December 16th, 2006

ozarque figure

Holiday poem in need of repair...

I wrote this poem roughly 25 years ago, and it's badly flawed. I'm not referring to the claim it makes that everything has a reason -- which I'm aware that many of you disagree with me about; poems aren't flawed just because they contain claims that readers might disagree with. The problem is in the way this poem sounds; it's such a Concatenation Of Clashing Consonants that it's almost impossible to read aloud. And although it fits the tune of "Good King Wenceslas," singing doesn't help. [Just imagine singing that line that would end in "ERRRRR-ERRRRR-nest"! Or the one that would end in "FEEEE-EEEEE-CHER"!]

How I cooked up such a batch of unmelodious and diseuphonious lines in a single poem, I cannot imagine. And then there's the fact that it has a batch of lines that I don't understand their meaning at all. [Ozark English sentence, yes.]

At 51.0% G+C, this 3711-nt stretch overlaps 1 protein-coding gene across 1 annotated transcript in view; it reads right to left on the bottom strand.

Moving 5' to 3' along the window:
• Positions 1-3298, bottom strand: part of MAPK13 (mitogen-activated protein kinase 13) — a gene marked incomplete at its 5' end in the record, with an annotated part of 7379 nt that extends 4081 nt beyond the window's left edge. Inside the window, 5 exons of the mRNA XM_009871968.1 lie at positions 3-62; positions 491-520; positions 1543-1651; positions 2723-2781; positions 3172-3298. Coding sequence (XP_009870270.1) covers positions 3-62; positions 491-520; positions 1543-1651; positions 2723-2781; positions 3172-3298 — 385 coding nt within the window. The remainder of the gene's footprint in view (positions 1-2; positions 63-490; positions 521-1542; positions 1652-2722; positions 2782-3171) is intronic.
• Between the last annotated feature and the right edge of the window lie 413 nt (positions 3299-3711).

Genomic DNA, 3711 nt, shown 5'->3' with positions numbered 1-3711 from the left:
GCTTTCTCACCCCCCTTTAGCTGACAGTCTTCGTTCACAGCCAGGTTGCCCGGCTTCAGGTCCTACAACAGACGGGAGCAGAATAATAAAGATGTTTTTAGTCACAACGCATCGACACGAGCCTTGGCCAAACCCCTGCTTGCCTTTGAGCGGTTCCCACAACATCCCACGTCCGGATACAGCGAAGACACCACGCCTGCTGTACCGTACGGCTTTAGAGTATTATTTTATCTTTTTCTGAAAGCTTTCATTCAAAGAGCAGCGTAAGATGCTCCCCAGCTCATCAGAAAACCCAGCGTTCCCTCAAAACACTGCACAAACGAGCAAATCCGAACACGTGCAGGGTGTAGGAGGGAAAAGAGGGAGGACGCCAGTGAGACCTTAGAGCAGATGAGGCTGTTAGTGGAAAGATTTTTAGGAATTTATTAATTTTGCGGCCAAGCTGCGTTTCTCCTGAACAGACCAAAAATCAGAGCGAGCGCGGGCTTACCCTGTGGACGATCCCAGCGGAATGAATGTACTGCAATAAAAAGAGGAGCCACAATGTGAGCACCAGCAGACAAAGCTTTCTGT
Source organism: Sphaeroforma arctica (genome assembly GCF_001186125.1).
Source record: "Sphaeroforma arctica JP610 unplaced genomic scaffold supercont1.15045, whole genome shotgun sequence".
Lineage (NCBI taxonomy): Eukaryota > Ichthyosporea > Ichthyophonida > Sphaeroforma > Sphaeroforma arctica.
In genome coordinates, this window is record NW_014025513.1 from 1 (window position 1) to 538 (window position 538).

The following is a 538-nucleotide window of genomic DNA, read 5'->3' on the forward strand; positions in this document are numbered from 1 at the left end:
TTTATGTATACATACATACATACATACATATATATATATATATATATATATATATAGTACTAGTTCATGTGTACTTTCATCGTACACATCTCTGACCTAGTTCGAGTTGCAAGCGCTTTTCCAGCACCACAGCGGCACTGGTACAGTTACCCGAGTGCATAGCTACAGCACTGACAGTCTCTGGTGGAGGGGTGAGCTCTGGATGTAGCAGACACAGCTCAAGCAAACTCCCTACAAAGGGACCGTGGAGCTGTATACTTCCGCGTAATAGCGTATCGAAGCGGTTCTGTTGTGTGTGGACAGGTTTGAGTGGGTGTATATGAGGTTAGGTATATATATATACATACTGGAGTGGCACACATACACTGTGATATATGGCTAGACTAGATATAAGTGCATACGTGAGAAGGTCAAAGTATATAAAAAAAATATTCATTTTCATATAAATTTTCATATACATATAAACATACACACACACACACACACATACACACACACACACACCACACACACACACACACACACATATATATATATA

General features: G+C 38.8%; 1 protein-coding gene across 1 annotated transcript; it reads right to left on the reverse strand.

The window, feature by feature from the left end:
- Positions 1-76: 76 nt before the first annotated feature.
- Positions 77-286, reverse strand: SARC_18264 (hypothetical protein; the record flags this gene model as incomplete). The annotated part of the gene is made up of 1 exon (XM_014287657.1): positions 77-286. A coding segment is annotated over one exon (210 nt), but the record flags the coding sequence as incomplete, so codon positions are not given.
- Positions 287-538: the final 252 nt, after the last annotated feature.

Maybe you could help me fix this poem -- or at least improve it? Or maybe not ... maybe it's hopeless. I'll stand by.


A Carol For Christmas

Let us all now understand:
wind and rain and weather,
wrath at play across the land --
rose, and rod, and feather.
Let us set our minds to solve
riddles of the season;
first, the Principle resolve --
all things have a reason.

Granting gloom more than its due
only grants it power;
bitter thyme and bitter rue
bear no Christmas flower.
Disciplines have their degrees,
joy by far the sternest.
Grace becomes you on your knees?
Rise -- rejoice in earnest.

No bell has a double tongue,
none will change its story;
notes remain as they are rung,
constancy their glory.
Marvel then how humankind,
that most favored creature,
gifted with both heart and mind,
lacks this simple feature.

Though the world raise gates and walls
garlanded with folly,
lovingkindness deck your halls,
all among the holly.
To the Holy One be praise,
praise and laud and laughter.
Life shall dance the Christmas days;
Love shall follow after.